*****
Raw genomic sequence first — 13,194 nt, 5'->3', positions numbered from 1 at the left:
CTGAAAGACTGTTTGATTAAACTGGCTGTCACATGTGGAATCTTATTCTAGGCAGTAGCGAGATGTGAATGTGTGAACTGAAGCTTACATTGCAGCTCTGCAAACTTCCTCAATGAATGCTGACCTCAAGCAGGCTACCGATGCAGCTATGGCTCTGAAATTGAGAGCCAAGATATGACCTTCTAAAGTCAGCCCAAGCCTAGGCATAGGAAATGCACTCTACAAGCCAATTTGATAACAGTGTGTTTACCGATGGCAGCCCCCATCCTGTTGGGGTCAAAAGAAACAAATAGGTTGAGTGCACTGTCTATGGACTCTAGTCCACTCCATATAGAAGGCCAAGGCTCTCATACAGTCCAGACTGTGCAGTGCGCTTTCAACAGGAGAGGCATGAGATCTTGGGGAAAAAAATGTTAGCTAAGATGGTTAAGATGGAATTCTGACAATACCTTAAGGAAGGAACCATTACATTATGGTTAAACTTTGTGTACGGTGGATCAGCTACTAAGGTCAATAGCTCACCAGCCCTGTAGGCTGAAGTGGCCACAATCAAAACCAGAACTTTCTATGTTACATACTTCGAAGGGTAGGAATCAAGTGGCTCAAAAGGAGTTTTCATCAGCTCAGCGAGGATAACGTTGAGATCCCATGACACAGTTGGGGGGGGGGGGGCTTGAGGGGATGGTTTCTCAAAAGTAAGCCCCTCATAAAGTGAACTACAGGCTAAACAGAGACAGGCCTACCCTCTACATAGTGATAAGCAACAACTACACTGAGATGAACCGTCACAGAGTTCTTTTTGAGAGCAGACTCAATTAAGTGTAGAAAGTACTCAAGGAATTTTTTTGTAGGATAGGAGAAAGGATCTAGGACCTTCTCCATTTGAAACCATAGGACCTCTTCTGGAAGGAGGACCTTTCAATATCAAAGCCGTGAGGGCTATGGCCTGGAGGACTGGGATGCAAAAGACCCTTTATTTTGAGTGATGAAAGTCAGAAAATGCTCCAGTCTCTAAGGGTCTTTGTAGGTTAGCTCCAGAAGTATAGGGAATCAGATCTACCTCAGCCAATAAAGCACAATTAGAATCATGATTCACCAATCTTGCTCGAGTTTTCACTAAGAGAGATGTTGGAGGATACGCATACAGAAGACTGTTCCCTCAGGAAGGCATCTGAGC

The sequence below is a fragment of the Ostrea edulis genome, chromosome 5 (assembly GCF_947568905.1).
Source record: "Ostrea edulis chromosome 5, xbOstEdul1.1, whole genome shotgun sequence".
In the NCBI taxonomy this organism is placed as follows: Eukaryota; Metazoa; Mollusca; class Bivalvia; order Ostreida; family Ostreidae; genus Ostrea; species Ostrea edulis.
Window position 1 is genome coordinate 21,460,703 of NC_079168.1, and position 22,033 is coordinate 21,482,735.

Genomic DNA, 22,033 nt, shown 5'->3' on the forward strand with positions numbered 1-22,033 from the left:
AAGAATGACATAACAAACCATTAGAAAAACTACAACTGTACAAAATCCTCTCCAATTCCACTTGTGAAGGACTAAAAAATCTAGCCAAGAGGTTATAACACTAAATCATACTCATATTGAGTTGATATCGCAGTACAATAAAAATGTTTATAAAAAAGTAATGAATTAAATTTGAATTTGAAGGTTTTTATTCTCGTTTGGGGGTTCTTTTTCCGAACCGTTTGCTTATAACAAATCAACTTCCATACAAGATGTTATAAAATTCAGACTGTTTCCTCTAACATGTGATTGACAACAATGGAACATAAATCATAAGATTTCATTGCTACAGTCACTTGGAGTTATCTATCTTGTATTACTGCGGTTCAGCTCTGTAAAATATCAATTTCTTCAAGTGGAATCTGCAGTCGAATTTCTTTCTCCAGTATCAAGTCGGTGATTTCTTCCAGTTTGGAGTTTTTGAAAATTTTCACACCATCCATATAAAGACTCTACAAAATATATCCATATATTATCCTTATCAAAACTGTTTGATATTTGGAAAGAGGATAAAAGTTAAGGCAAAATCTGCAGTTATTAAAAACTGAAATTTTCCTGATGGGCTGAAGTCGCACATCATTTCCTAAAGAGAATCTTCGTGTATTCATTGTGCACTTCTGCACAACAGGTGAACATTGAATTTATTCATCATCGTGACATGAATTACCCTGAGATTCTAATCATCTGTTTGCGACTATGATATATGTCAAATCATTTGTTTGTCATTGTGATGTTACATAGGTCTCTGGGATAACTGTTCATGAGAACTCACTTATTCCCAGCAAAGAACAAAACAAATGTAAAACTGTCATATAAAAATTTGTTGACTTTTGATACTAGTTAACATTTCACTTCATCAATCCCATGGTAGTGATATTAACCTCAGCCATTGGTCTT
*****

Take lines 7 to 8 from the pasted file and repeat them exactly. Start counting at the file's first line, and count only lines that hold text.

Genomic DNA, 22,033 nt, shown 5'->3' on the forward strand with positions numbered 1-22,033 from the left:
AAGAATGACATAACAAACCATTAGAAAAACTACAACTGTACAAAATCCTCTCCAATTCCACTTGTGAAGGACTAAAAAATCTAGCCAAGAGGTTATAACACTAAATCATACTCATATTGAGTTGATATCGCAGTACAATAAAAATGTTTATAAAAAAGTAATGAATTAAATTTGAATTTGAAGGTTTTTATTCTCGTTTGGGGGTTCTTTTTCCGAACCGTTTGCTTATAACAAATCAACTTCCATACAAGATGTTATAAAATTCAGACTGTTTCCTCTAACATGTGATTGACAACAATGGAACATAAATCATAAGATTTCATTGCTACAGTCACTTGGAGTTATCTATCTTGTATTACTGCGGTTCAGCTCTGTAAAATATCAATTTCTTCAAGTGGAATCTGCAGTCGAATTTCTTTCTCCAGTATCAAGTCGGTGATTTCTTCCAGTTTGGAGTTTTTGAAAATTTTCACACCATCCATATAAAGACTCTACAAAATATATCCATATATTATCCTTATCAAAACTGTTTGATATTTGGAAAGAGGATAAAAGTTAAGGCAAAATCTGCAGTTATTAAAAACTGAAATTTTCCTGATGGGCTGAAGTCGCACATCATTTCCTAAAGAGAATCTTCGTGTATTCATTGTGCACTTCTGCACAACAGGTGAACATTGAATTTATTCATCATCGTGACATGAATTACCCTGAGATTCTAATCATCTGTTTGCGACTATGATATATGTCAAATCATTTGTTTGTCATTGTGATGTTACATAGGTCTCTGGGATAACTGTTCATGAGAACTCACTTATTCCCAGCAAAGAACAAAACAAATGTAAAACTGTCATATAAAAATTTGTTGACTTTTGATACTAGTTAACATTTCACTTCATCAATCCCATGGTAGTGATATTAACCTCAGCCATTGGTCTT